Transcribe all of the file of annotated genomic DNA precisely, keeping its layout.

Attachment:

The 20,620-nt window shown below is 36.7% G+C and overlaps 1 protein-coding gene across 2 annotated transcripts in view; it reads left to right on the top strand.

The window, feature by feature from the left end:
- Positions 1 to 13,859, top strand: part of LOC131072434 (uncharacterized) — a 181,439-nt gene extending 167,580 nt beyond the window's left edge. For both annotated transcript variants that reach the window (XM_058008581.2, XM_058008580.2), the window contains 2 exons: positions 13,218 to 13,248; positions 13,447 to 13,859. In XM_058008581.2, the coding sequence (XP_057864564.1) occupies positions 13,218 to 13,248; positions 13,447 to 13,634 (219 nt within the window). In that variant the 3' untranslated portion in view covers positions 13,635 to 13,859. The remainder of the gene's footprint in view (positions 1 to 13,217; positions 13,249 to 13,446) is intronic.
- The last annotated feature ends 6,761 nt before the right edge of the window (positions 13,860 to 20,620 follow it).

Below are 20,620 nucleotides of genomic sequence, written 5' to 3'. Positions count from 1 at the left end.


The 20,620-nt window shown below is 36.7% G+C and overlaps 1 protein-coding gene across 2 annotated transcripts in view; it reads left to right on the top strand.

The window, feature by feature from the left end:
- Positions 1 to 13,859, top strand: part of LOC131072434 (uncharacterized) — a 181,439-nt gene extending 167,580 nt beyond the window's left edge. For both annotated transcript variants that reach the window (XM_058008581.2, XM_058008580.2), the window contains 2 exons: positions 13,218 to 13,248; positions 13,447 to 13,859. In XM_058008581.2, the coding sequence (XP_057864564.1) occupies positions 13,218 to 13,248; positions 13,447 to 13,634 (219 nt within the window). In that variant the 3' untranslated portion in view covers positions 13,635 to 13,859. The remainder of the gene's footprint in view (positions 1 to 13,217; positions 13,249 to 13,446) is intronic.
- The last annotated feature ends 6,761 nt before the right edge of the window (positions 13,860 to 20,620 follow it).

Below are 20,620 nucleotides of genomic sequence, written 5' to 3'. Positions count from 1 at the left end.